Local group brings ‘ukes’ to life
December 7, 2012
Given the song’s ubiquity, it wasn’t wholly unusual to hear “Brown Eyed Girl” while walking through a hallway at Tahoe Senior Plaza Wednesday.
What was unusual about the Van Morrison staple was the tone it took while emanating from the center’s recreation room – in that it was being played on half a dozen ukuleles.
Meet Ukuleles of Tahoe, a group of South Shore residents who gather at least twice a month to practice songs on the diminutive, four-stringed instrument with Hawaiian roots. The informal group formed about three years ago.
“It’s a casual instrument and we’re a casual group,” said South Shore resident Mary Lou Whitcomb, who planted the seeds of the “uke” troupe with an email to friends after a trip to the islands.
Whitcomb – who had played the ukulele as a teenager, but put it down for years – brought a ukulele back from the seven-week trip after being able to soak up a series of free lessons. Starting off with three local ukulele enthusiasts, the group has grown to include eight people who regularly meet to refine their playing abilities, but don’t take themselves too seriously.
Member Karen Miner said she and her husband, Jeff, started playing the instrument after buying one at a fundraiser on a whim.
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“We never even thought of playing it,” Miner said. “It’s just kind of cute.”
But the decoration came to life after the Miners’ heard about other players in the area.
“It was just fun,” Karen Miner said about playing the ukulele.
“And it was doable,” Jeff Miner added, noting the instrument’s four strings are intuitive for people who are not trained in music.
Members of the group list artists who played the ukulele, like Don Ho and Harry Belafonte, as influences, but also marvel at modern-day virtuosos like Jake Shimabukuro and Brittni Paiva.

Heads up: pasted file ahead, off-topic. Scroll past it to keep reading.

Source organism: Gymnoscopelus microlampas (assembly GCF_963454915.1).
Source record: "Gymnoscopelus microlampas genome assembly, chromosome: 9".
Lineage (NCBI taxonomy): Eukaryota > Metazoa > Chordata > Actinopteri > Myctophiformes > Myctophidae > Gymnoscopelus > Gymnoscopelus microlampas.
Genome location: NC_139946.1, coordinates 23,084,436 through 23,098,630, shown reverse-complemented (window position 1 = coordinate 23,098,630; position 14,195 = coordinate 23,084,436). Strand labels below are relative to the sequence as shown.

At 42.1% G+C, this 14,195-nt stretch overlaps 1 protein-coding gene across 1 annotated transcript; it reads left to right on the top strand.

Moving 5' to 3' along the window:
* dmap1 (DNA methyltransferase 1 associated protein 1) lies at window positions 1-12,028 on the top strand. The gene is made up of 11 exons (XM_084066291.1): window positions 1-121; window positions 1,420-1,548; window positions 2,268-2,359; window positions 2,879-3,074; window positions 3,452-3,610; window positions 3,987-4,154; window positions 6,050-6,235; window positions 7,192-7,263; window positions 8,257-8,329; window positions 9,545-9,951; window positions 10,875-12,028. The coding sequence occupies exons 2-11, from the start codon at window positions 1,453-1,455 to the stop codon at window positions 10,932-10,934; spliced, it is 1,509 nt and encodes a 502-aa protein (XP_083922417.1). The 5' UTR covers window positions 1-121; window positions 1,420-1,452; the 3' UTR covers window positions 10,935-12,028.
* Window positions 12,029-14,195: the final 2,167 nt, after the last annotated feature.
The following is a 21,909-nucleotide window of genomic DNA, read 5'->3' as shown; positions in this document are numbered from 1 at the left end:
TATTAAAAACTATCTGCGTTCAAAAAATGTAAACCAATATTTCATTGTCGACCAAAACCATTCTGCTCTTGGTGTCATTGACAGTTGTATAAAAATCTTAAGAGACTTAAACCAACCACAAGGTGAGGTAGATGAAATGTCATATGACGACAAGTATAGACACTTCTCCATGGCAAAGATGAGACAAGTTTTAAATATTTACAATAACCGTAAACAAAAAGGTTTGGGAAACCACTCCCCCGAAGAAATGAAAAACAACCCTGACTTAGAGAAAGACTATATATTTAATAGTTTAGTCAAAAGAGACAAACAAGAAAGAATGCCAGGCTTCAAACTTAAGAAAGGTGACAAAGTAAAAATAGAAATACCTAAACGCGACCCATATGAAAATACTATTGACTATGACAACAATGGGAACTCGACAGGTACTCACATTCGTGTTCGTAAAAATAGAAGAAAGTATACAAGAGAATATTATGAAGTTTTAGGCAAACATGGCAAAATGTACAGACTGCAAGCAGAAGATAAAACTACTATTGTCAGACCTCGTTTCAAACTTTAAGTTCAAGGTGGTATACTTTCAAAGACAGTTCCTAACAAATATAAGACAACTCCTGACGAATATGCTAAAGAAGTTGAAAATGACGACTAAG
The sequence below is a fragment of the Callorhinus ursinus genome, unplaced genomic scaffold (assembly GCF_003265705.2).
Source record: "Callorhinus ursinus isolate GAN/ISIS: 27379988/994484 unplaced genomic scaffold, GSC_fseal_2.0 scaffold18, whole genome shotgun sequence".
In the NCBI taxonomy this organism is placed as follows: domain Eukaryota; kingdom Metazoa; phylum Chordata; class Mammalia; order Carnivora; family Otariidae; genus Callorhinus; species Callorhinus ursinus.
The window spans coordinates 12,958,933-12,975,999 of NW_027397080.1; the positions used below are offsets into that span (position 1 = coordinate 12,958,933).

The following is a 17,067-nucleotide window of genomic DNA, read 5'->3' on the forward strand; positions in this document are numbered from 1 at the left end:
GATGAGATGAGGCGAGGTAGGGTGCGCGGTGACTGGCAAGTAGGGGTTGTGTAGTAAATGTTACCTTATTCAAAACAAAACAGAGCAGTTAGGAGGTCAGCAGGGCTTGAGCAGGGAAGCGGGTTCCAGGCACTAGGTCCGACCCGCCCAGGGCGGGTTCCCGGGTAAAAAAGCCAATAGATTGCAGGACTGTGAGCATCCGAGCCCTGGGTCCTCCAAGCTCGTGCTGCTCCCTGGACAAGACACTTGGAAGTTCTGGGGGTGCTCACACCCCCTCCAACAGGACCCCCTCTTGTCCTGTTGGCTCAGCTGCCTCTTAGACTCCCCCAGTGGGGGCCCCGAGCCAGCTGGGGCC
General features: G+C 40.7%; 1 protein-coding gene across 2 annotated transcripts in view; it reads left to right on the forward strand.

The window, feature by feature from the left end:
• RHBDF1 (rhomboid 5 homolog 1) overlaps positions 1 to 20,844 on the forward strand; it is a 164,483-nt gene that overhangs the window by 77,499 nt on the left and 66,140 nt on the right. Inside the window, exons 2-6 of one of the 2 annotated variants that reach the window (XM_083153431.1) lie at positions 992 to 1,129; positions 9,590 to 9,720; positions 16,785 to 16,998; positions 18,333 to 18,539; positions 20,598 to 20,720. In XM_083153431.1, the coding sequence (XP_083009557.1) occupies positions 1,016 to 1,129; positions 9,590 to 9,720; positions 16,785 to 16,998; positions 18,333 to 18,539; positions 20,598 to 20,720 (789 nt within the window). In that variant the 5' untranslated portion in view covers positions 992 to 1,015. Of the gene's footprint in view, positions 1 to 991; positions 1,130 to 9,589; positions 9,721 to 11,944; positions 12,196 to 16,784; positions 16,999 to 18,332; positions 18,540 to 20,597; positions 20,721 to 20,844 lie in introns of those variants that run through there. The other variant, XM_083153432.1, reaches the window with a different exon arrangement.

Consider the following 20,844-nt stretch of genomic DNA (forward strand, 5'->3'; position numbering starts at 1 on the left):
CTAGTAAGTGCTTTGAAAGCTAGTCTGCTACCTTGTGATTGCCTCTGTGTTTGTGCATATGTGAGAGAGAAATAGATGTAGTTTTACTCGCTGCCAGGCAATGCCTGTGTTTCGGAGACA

Although considered a novelty at times in its history, the ukulele is going through a renaissance, with Pearl Jam lead singer Eddie Vedder putting out an album based entirely around the instrument and popular actress and musician Zooey Deschanel taking up the cause. Shimabukuro’s and Paiva’s YouTube videos have racked up millions of hits.
The growth of the instrument can also be seen on a regional level, with the Annual Reno Ukulele Festival adding an extra day in 2013. The festival runs April 11-14 and several members of Ukuleles of Tahoe beamed when discussing the upcoming event, billed as “24,000 square feet of ukulele bliss.”
Ukuleles of Tahoe does hold occasional performances outside of the practice room, including this summer’s Great Gatsby Festival. The group laughed at receiving a couple dollars from onlookers after leaving a ukulele case open during the festival.
The group usually performs classic pop songs, but they were working through several tropical numbers this week in preparation for an event at Heavenly Village.
A nationwide community of ukulele players exists and the local group will occasionally get a visiting ukulele player who sees an announcement of the group’s regular practice and sits in. They are always open to new players, regardless of skill level, member Penny Fairfield said.
“We mentor beginning people and we encourage them to come,” Fairfield said.
Sharing the love of the ukulele is a big part of the group’s existence.
“Music is fun,” Jeff Miner said. “That’s why people do it.”
For more information, contact Fairfield at firstname.lastname@example.org.